The Collectivism of Busyness
This video re-surfaced for me last night when I was listening to an old installment of CGP Grey and Brady Haran’s podcast “Hello Internet.” Grey doesn’t address potential solutions to the problem of automation in the video, but in this conversation with Haran he reaches much the same conclusion that I have: it is inevitable and mutually beneficial that we should all begin to de-stigmatize unemployment, in preparation for a future in which it is intentional and inevitable. But, Grey says, we can’t even seem to have a conversation about this problem without running up against irrelevant, preconceived political ideas that preclude any solution.
And, really, the problem is more than politics. There’s a deeply ingrained faith in the inherent value of work among us Americans. We’ve talked ourselves out of the requirement that the work actually mean anything, that it actually be beneficial to anyone; we know only that we must work… frantically, pointlessly… until we die, or until our own investments in the toil of others pays enough dividends to keep us in cable subscriptions and light beer.
I got a strange look in the aisles of Home Depot yesterday when I was explaining to my son Henry that, yes, ants are kind of cool, but it would be very unfortunate for a person to be like an ant… to toil without individual purpose and without regard to the merits of the labor, only for a larger social good that we’re not even capable of grasping. (“Umm. Err. What’s this?” Henry replied, holding up a water shut-off wrench.)
Mindless busyness in service of vague cultural norms and ostensibly in support of GDP is little more than a form of collectivism that doesn’t necessarily bother benefiting the collective. (To be sure, it has benefited us tremendously in the past few centuries. We are quickly reaching the end of that phase.)
In a 1970 issue of New York Magazine, R. Buckminster Fuller explained this well:
“We should do away with the absolutely specious notion that everybody has to earn a living. It is a fact today that one in ten thousand of us can make a technological breakthrough capable of supporting all the rest. The youth of today are absolutely right in recognizing this nonsense of earning a living. We keep inventing jobs because of this false idea that everybody has to be employed at some kind of drudgery because, according to Malthusian Darwinian theory he must justify his right to exist. So we have inspectors of inspectors and people making instruments for inspectors to inspect inspectors. The true business of people should be to go back to school and think about whatever it was they were thinking about before somebody came along and told them they had to earn a living.”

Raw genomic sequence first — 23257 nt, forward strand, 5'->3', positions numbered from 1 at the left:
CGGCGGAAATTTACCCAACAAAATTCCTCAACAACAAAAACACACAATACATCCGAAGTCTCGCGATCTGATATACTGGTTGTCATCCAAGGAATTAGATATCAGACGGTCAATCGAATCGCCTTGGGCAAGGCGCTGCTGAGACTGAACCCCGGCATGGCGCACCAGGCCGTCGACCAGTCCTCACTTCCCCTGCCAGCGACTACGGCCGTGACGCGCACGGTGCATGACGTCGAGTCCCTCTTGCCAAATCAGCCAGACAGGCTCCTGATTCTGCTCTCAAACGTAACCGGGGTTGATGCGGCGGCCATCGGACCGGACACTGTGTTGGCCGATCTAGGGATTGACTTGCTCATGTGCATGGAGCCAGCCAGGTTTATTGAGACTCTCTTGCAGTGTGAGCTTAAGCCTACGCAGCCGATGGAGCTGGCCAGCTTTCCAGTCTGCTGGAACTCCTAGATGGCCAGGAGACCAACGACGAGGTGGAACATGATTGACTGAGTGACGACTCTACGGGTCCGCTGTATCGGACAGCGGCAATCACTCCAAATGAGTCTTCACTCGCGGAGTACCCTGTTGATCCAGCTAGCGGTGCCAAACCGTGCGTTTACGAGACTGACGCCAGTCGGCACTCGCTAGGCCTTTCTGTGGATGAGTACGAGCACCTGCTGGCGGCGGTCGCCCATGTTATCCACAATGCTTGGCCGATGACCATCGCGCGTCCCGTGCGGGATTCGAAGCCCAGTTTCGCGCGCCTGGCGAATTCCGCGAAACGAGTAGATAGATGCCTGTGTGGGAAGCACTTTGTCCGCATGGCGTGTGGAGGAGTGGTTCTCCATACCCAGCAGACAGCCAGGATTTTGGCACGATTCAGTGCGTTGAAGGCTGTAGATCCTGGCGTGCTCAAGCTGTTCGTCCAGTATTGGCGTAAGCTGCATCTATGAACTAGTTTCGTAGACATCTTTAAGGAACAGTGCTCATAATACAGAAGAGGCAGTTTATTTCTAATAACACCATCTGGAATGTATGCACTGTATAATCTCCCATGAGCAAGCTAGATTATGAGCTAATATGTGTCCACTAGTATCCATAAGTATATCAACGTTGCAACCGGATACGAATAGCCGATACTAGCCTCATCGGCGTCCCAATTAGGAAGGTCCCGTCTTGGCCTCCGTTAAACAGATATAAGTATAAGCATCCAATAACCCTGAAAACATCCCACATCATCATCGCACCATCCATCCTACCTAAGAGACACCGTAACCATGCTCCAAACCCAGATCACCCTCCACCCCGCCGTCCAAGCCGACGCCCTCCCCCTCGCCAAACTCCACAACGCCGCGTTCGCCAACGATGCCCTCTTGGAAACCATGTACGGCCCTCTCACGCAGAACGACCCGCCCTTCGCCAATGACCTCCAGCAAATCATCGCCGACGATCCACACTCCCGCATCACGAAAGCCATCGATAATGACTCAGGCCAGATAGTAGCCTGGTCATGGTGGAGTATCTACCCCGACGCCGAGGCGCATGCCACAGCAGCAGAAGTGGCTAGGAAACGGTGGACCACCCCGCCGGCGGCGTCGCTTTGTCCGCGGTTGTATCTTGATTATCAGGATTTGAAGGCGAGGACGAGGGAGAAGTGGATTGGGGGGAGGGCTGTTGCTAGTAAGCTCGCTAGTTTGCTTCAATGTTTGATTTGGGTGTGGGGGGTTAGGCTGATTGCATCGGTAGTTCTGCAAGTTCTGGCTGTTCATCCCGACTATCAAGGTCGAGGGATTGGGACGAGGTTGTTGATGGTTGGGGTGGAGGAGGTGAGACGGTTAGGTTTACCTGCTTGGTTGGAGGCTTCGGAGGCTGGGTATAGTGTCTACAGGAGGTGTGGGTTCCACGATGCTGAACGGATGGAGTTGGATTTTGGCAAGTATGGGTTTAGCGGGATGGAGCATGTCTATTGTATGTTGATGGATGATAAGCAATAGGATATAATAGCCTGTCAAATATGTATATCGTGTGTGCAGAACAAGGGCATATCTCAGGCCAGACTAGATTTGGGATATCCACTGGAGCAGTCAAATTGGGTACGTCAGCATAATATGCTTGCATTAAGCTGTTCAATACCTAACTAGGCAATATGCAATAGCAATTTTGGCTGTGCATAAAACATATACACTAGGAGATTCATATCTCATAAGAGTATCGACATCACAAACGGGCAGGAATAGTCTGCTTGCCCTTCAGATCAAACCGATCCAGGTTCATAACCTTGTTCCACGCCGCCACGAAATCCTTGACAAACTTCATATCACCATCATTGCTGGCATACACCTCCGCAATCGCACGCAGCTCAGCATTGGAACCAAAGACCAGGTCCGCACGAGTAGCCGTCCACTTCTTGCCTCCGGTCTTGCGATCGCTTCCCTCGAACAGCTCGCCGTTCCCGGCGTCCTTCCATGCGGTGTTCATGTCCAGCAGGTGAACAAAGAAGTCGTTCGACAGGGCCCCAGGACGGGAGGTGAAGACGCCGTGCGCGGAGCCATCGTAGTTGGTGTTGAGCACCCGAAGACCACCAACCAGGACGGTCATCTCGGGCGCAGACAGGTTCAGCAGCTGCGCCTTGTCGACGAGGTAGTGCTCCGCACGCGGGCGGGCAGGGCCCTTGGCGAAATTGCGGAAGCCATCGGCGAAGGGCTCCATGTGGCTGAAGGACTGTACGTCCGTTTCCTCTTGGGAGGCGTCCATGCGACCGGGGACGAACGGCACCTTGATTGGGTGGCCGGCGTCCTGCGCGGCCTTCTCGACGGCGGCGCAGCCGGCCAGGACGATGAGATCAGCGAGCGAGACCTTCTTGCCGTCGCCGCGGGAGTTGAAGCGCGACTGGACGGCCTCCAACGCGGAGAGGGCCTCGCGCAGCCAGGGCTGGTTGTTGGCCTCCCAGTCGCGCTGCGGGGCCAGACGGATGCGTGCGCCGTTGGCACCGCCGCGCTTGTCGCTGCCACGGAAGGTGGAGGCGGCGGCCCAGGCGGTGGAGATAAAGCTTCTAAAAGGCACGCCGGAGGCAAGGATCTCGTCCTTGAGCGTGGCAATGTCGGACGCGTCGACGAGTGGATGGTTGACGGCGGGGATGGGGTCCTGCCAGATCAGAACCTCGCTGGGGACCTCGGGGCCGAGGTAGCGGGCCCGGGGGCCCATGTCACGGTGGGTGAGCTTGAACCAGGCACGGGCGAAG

Fuller was right, and we’ve scaled the heights of human capability. We stand at the precipice now, and must decide whether to savor the moment of accomplishment — perhaps take in the view, have a sandwich, and frown lovingly at an over-hopped craft beer before planning our next adventure— or keep marching into oblivion.
John Rawls’ “veil of ignorance” thought experiment sought to teach us how to design moral systems by asking us to pretend, in evaluating our options, that we know nothing about our own future abilities and social/economic standing. How would you conceive a fair and just society. knowing nothing in advance of your own intelligence or potential, ignorant of your demographics, inherited wealth, etc.?
Now, imagine that veil of ignorance applied to a society in which half of the citizens might be structurally unemployable through no fault or choice of their own. These are the same kinds of people who work tirelessly at entirely unimportant jobs, willing to work on behalf of themselves and the colony. They have interests and convictions and children to raise, and an investment in a good and meaningful future for those children. Would you have them mired in poverty in a society that could afford to provide for them a place, a purpose, greater than shuffling paper and making instruments with which inspectors might inspect inspectors?
Or would you see that as a great and profane squandering of potential? Does the superorganism really exist only to perpetuate itself, to busily fortify and gather and scurry about?
We’ve gotten it into our heads that commerce is a mechanism by which we can discover and assert and sculpt our individual character and will, which will then be evaluated and graded by the machine itself (by its own measures, in terms of its own purposes). But what commerce has given us is a role as a raw material, an input that is increasingly no longer needed. Why should we continue to yield our futures and worth to such a machine that assigns higher value to our spending power than to our happiness, that sees more profit in our sickness than our health, and for which we are entirely disposable if our purposes don’t align with its own?
Automation is a good thing, a wonderful and freeing thing, if and only if we can use the self-driving vehicles and algorithms and robotic mechanisms of all sizes to finally and fully take ourselves out of that role as a cog in the machine and make something more of ourselves.